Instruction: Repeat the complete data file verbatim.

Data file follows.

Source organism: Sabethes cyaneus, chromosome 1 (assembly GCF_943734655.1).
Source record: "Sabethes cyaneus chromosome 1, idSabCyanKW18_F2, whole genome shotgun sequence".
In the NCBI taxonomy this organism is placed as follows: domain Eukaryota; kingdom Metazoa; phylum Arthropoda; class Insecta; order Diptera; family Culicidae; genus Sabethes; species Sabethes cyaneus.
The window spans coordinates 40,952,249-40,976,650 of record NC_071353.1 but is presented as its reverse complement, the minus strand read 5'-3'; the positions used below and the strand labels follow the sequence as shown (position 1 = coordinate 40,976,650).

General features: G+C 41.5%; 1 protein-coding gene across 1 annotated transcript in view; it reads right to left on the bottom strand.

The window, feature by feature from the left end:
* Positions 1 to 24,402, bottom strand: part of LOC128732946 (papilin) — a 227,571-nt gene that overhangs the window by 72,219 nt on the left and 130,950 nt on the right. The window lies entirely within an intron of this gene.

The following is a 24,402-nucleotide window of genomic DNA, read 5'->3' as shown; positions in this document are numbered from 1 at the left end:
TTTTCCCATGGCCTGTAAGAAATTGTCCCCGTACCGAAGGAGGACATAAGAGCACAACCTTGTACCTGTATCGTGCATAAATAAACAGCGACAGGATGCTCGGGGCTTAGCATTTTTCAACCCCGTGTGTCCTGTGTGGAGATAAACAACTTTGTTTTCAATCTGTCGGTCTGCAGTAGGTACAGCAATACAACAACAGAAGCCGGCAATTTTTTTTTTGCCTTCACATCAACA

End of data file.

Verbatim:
Source organism: Sabethes cyaneus, chromosome 1 (assembly GCF_943734655.1).
Source record: "Sabethes cyaneus chromosome 1, idSabCyanKW18_F2, whole genome shotgun sequence".
In the NCBI taxonomy this organism is placed as follows: domain Eukaryota; kingdom Metazoa; phylum Arthropoda; class Insecta; order Diptera; family Culicidae; genus Sabethes; species Sabethes cyaneus.
The window spans coordinates 40,952,249-40,976,650 of record NC_071353.1 but is presented as its reverse complement, the minus strand read 5'-3'; the positions used below and the strand labels follow the sequence as shown (position 1 = coordinate 40,976,650).

General features: G+C 41.5%; 1 protein-coding gene across 1 annotated transcript in view; it reads right to left on the bottom strand.

The window, feature by feature from the left end:
* Positions 1 to 24,402, bottom strand: part of LOC128732946 (papilin) — a 227,571-nt gene that overhangs the window by 72,219 nt on the left and 130,950 nt on the right. The window lies entirely within an intron of this gene.

The following is a 24,402-nucleotide window of genomic DNA, read 5'->3' as shown; positions in this document are numbered from 1 at the left end:
TTTTCCCATGGCCTGTAAGAAATTGTCCCCGTACCGAAGGAGGACATAAGAGCACAACCTTGTACCTGTATCGTGCATAAATAAACAGCGACAGGATGCTCGGGGCTTAGCATTTTTCAACCCCGTGTGTCCTGTGTGGAGATAAACAACTTTGTTTTCAATCTGTCGGTCTGCAGTAGGTACAGCAATACAACAACAGAAGCCGGCAATTTTTTTTTTGCCTTCACATCAACA